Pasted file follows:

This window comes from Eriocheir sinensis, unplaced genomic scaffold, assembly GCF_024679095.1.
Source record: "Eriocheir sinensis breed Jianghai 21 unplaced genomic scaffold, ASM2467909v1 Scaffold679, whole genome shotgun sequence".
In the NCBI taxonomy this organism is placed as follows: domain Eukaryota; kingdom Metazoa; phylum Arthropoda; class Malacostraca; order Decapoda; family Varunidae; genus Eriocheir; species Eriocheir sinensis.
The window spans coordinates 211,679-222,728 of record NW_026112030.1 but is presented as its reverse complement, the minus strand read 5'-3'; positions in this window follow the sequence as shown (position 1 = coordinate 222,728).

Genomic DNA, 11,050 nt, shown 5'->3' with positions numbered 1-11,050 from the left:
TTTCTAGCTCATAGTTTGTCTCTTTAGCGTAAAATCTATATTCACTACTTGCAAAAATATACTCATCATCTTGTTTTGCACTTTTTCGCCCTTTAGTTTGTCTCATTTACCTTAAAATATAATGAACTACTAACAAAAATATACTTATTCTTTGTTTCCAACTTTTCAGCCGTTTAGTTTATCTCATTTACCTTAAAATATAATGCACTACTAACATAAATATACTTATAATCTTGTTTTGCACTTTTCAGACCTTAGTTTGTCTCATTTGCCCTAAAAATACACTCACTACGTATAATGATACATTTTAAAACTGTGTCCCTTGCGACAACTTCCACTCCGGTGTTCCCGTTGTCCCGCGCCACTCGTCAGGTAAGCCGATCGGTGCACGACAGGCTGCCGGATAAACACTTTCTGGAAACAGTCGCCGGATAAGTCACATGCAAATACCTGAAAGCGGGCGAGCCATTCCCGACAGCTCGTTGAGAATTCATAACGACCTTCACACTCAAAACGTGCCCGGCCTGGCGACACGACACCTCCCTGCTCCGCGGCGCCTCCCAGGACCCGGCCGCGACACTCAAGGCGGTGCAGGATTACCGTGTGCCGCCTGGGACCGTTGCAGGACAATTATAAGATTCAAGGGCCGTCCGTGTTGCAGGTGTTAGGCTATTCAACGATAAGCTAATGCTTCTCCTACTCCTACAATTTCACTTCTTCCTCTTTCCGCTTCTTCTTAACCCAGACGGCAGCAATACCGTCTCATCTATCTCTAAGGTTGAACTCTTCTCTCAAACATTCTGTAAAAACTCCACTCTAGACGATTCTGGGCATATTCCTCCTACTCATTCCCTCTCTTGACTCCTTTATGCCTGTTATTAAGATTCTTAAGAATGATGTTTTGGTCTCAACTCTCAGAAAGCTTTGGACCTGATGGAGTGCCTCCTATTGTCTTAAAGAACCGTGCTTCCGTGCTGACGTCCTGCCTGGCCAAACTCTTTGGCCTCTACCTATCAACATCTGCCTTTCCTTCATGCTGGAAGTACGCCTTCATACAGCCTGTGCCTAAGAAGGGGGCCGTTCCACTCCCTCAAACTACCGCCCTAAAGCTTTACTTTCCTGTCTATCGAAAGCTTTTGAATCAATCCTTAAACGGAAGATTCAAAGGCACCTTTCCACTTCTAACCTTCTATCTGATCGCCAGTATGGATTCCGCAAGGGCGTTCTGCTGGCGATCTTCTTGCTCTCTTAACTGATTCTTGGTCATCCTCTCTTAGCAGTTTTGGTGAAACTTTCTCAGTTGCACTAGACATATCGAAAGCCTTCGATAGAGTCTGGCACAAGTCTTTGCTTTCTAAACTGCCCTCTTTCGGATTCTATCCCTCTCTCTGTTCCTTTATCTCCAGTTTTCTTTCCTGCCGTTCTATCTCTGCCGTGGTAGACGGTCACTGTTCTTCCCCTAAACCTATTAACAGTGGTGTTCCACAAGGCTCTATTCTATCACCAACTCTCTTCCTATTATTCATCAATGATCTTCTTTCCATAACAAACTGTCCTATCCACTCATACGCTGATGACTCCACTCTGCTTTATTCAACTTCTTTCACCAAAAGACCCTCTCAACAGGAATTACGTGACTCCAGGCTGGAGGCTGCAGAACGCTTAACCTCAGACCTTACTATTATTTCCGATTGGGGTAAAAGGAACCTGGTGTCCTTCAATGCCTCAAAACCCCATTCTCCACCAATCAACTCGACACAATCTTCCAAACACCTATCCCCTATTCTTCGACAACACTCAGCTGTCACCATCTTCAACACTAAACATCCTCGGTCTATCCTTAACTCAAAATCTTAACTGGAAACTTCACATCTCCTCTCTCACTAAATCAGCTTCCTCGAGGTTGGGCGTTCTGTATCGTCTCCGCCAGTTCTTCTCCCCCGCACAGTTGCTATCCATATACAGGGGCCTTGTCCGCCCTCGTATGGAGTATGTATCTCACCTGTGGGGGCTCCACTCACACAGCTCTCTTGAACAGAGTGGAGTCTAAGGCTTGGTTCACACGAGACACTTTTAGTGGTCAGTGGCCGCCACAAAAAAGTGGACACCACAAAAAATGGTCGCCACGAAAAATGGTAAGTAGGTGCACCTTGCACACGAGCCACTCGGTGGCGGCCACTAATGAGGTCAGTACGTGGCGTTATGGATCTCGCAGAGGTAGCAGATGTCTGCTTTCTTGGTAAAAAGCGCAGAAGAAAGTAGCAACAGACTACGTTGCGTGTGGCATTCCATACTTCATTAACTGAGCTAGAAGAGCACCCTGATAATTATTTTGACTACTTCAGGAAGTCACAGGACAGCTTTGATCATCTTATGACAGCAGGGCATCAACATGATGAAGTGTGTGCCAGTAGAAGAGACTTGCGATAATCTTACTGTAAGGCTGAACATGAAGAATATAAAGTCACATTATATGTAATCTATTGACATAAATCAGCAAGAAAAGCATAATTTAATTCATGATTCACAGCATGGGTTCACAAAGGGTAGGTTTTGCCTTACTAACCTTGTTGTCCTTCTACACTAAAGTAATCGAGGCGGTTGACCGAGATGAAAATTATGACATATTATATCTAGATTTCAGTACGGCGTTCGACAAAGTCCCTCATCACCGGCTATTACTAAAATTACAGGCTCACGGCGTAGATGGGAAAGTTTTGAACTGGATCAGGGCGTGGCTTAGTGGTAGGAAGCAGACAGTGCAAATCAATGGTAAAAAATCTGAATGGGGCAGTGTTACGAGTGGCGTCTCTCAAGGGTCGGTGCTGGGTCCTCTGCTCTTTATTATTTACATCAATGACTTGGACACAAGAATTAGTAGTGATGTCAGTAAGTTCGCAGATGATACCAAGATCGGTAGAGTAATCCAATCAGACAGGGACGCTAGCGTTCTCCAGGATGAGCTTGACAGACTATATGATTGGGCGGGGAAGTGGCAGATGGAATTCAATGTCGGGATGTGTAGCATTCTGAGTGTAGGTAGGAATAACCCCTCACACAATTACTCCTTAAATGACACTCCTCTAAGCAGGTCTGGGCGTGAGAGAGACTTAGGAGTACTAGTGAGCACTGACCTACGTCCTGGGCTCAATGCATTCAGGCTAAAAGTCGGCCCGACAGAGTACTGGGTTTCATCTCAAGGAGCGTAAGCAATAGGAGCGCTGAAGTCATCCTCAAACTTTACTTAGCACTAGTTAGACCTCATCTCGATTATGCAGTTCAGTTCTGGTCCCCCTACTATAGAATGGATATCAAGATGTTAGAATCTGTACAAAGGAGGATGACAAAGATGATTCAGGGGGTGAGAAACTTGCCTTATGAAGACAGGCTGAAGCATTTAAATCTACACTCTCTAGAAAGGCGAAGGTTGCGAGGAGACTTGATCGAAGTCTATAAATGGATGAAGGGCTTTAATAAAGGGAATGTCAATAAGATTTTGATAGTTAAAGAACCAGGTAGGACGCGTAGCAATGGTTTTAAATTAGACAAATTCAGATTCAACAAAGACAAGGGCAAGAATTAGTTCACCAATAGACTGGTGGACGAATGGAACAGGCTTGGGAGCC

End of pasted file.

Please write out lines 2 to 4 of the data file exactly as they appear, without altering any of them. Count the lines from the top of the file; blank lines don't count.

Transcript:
Source record: "Eriocheir sinensis breed Jianghai 21 unplaced genomic scaffold, ASM2467909v1 Scaffold679, whole genome shotgun sequence".
In the NCBI taxonomy this organism is placed as follows: domain Eukaryota; kingdom Metazoa; phylum Arthropoda; class Malacostraca; order Decapoda; family Varunidae; genus Eriocheir; species Eriocheir sinensis.
The window spans coordinates 211,679-222,728 of record NW_026112030.1 but is presented as its reverse complement, the minus strand read 5'-3'; positions in this window follow the sequence as shown (position 1 = coordinate 222,728).